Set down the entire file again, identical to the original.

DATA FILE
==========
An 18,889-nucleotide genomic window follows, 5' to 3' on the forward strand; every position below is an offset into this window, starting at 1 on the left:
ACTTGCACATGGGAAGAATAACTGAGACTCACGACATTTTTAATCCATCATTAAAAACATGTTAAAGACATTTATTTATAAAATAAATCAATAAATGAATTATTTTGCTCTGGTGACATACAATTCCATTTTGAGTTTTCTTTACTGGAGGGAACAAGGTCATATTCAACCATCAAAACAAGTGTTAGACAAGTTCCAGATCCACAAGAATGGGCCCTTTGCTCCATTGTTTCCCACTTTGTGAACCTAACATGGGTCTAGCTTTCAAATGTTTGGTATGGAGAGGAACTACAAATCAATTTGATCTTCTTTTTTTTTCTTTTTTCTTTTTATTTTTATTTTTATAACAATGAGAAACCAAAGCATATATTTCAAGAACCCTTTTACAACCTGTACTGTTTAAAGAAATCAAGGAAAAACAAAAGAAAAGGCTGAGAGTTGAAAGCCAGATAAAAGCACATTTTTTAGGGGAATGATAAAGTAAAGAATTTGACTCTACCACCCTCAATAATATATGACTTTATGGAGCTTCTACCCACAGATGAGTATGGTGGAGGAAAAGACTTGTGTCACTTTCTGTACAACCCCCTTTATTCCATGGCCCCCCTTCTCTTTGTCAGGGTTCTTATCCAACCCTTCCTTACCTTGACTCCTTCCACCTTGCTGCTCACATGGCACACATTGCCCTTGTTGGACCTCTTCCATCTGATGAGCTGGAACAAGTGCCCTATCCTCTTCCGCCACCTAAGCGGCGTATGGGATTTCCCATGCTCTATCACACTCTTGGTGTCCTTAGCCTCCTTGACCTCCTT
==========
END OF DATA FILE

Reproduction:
An 18,889-nucleotide genomic window follows, 5' to 3' on the forward strand; every position below is an offset into this window, starting at 1 on the left:
ACTTGCACATGGGAAGAATAACTGAGACTCACGACATTTTTAATCCATCATTAAAAACATGTTAAAGACATTTATTTATAAAATAAATCAATAAATGAATTATTTTGCTCTGGTGACATACAATTCCATTTTGAGTTTTCTTTACTGGAGGGAACAAGGTCATATTCAACCATCAAAACAAGTGTTAGACAAGTTCCAGATCCACAAGAATGGGCCCTTTGCTCCATTGTTTCCCACTTTGTGAACCTAACATGGGTCTAGCTTTCAAATGTTTGGTATGGAGAGGAACTACAAATCAATTTGATCTTCTTTTTTTTTCTTTTTTCTTTTTATTTTTATTTTTATAACAATGAGAAACCAAAGCATATATTTCAAGAACCCTTTTACAACCTGTACTGTTTAAAGAAATCAAGGAAAAACAAAAGAAAAGGCTGAGAGTTGAAAGCCAGATAAAAGCACATTTTTTAGGGGAATGATAAAGTAAAGAATTTGACTCTACCACCCTCAATAATATATGACTTTATGGAGCTTCTACCCACAGATGAGTATGGTGGAGGAAAAGACTTGTGTCACTTTCTGTACAACCCCCTTTATTCCATGGCCCCCCTTCTCTTTGTCAGGGTTCTTATCCAACCCTTCCTTACCTTGACTCCTTCCACCTTGCTGCTCACATGGCACACATTGCCCTTGTTGGACCTCTTCCATCTGATGAGCTGGAACAAGTGCCCTATCCTCTTCCGCCACCTAAGCGGCGTATGGGATTTCCCATGCTCTATCACACTCTTGGTGTCCTTAGCCTCCTTGACCTCCTT